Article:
By John H. Hick
Features a chronological series in order that discussions via an identical author of other yet similar issues may perhaps with ease be studied jointly. 3rd variation contains readings reflecting the main modern suggestion in philosophy of faith.
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Extra resources for Classical and Contemporary Readings in the Philosophy of Religion
Pride, too, nor of power is not the fault of him but of the soul that itself, is their in- praise, but of the soul makes who light of the delegates power, enamoured inordinately of its own power, and despises the more just dominion of a higher authority. Consequently he who any nature possesses, even the good, and wretched because inordinately loves the good which though he obtain it, himself becomes evil in deprived of a greater good. THE PRINCIPLE OF PLENITUDE AND THE "AESTHETIC" THEME^ For, among God those beings which exist, and which are not of the Creator's essence, those which have are ranked above those which have none; those that have the power of generation, or even of desiring, above those life which want this faculty.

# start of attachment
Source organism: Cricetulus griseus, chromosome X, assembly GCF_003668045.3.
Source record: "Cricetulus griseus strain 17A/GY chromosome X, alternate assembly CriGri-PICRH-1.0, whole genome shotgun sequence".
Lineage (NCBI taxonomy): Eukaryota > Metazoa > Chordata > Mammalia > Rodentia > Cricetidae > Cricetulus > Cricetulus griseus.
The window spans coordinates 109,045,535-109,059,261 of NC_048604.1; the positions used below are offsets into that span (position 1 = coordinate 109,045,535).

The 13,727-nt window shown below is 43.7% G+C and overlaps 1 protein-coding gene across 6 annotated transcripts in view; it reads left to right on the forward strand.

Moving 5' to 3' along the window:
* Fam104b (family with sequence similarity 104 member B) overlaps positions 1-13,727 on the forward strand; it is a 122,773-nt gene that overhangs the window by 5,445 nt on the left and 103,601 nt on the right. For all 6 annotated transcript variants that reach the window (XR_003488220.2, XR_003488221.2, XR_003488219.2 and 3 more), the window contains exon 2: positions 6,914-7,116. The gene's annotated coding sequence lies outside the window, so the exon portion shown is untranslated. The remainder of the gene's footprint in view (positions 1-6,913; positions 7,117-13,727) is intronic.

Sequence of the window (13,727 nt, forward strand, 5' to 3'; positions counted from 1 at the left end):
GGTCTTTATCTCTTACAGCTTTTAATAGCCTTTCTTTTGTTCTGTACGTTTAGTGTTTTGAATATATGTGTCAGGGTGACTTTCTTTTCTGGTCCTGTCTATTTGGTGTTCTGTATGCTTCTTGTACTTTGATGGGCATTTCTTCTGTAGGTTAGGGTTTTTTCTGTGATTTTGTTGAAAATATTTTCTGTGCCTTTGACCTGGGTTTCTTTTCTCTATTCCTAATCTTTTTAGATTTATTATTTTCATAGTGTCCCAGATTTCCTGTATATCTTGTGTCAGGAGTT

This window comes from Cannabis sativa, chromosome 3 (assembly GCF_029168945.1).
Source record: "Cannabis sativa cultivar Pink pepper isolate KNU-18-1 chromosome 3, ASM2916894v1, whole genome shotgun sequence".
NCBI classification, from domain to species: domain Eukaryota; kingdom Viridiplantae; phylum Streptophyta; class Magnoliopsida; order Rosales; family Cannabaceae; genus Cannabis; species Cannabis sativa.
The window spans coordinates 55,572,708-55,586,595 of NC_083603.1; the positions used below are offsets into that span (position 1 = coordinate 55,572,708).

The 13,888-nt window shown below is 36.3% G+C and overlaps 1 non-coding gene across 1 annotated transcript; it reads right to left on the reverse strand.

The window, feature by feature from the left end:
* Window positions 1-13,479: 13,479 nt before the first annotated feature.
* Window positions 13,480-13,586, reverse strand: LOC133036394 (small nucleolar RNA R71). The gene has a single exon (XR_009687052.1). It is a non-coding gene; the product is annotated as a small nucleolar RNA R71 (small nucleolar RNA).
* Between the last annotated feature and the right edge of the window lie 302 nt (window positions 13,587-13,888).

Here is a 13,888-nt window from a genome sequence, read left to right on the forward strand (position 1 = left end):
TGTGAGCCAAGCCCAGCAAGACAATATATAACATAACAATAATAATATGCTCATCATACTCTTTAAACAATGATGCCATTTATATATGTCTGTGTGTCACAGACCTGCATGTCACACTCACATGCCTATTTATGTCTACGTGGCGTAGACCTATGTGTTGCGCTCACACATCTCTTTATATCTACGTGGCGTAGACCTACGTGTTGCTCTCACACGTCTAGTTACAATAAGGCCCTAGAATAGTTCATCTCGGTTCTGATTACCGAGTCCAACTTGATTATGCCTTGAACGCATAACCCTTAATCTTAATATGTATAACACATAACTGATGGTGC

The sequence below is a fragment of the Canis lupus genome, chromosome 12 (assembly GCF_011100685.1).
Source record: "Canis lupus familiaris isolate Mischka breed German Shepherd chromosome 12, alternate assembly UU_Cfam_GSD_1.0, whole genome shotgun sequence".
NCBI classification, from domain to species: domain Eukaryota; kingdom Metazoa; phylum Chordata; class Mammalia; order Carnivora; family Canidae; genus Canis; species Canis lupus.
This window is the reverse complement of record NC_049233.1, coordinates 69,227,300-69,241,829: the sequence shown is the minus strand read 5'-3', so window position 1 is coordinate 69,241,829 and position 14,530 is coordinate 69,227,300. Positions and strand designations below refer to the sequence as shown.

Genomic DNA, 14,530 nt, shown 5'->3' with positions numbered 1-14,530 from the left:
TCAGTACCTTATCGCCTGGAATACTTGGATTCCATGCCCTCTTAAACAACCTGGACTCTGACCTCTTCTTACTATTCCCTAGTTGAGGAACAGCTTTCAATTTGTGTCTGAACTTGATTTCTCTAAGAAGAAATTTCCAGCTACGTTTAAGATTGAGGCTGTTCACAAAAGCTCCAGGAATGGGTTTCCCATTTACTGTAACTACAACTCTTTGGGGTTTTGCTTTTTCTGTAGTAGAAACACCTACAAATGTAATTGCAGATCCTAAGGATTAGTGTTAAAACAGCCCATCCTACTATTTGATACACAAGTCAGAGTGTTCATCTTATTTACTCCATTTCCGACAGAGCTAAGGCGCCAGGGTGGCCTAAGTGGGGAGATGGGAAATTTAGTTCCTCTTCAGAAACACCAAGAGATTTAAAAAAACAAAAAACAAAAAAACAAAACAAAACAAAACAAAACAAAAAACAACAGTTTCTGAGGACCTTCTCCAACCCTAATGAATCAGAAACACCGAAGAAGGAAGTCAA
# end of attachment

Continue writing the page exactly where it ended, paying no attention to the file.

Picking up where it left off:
In Do a state other Certainly not. Or do He or suffer anything other than they do or suffer? agreed. Then a harmony does not, properly speaking, lead the parts or elements which make up the harmony, but only follows them. He assented. For harmony cannot possibly have any motion, or sound, or other quality which is opposed to its parts. That would be impossible, he And replied. does not the nature of every harmony depend upon the manner in which the elements are harmonized? I do not understand you, he mean said.
I concede to it no other reality (if this can be called "reality") than of something which is absolutely unknown to the mind, but which the mind tries to conceive of on the basis of a word merely heard. all — — Therefore, because is how it is is it proved to me that this "greater" exists in reality, simply held to be greater than to be held at all? Ansehn 32 where, and only then, from the fact that there be no doubt that it it greater than is all things, will subsists in itself. ANSELM I said that, even only stood in relation to the understanding, if it at least be conceived to be also in reality, and that this is it could greater.
Classical and Contemporary Readings in the Philosophy of Religion by John H. Hick